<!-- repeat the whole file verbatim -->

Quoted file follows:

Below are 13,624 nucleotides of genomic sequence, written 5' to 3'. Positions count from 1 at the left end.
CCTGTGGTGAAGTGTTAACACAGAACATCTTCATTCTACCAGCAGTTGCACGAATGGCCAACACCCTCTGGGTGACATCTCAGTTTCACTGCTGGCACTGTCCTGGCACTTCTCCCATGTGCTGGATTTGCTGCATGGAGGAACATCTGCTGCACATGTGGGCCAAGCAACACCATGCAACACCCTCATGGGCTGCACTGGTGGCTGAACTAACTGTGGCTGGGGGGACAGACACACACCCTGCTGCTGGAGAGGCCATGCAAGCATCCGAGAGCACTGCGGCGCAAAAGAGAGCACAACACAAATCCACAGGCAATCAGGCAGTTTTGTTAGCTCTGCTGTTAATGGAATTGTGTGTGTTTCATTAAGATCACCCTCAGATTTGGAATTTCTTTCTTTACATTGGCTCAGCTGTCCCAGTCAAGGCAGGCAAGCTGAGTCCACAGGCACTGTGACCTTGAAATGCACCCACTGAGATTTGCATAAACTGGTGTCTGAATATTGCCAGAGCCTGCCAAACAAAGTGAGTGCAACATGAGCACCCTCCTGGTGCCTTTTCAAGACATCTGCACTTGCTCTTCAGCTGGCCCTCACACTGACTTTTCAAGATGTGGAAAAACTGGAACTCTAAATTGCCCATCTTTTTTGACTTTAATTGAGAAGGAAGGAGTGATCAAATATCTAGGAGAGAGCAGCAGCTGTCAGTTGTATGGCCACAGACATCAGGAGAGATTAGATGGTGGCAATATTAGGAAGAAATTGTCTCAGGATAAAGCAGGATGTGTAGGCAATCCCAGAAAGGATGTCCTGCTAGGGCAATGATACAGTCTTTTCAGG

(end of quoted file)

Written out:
Below are 13,624 nucleotides of genomic sequence, written 5' to 3'. Positions count from 1 at the left end.
CCTGTGGTGAAGTGTTAACACAGAACATCTTCATTCTACCAGCAGTTGCACGAATGGCCAACACCCTCTGGGTGACATCTCAGTTTCACTGCTGGCACTGTCCTGGCACTTCTCCCATGTGCTGGATTTGCTGCATGGAGGAACATCTGCTGCACATGTGGGCCAAGCAACACCATGCAACACCCTCATGGGCTGCACTGGTGGCTGAACTAACTGTGGCTGGGGGGACAGACACACACCCTGCTGCTGGAGAGGCCATGCAAGCATCCGAGAGCACTGCGGCGCAAAAGAGAGCACAACACAAATCCACAGGCAATCAGGCAGTTTTGTTAGCTCTGCTGTTAATGGAATTGTGTGTGTTTCATTAAGATCACCCTCAGATTTGGAATTTCTTTCTTTACATTGGCTCAGCTGTCCCAGTCAAGGCAGGCAAGCTGAGTCCACAGGCACTGTGACCTTGAAATGCACCCACTGAGATTTGCATAAACTGGTGTCTGAATATTGCCAGAGCCTGCCAAACAAAGTGAGTGCAACATGAGCACCCTCCTGGTGCCTTTTCAAGACATCTGCACTTGCTCTTCAGCTGGCCCTCACACTGACTTTTCAAGATGTGGAAAAACTGGAACTCTAAATTGCCCATCTTTTTTGACTTTAATTGAGAAGGAAGGAGTGATCAAATATCTAGGAGAGAGCAGCAGCTGTCAGTTGTATGGCCACAGACATCAGGAGAGATTAGATGGTGGCAATATTAGGAAGAAATTGTCTCAGGATAAAGCAGGATGTGTAGGCAATCCCAGAAAGGATGTCCTGCTAGGGCAATGATACAGTCTTTTCAGG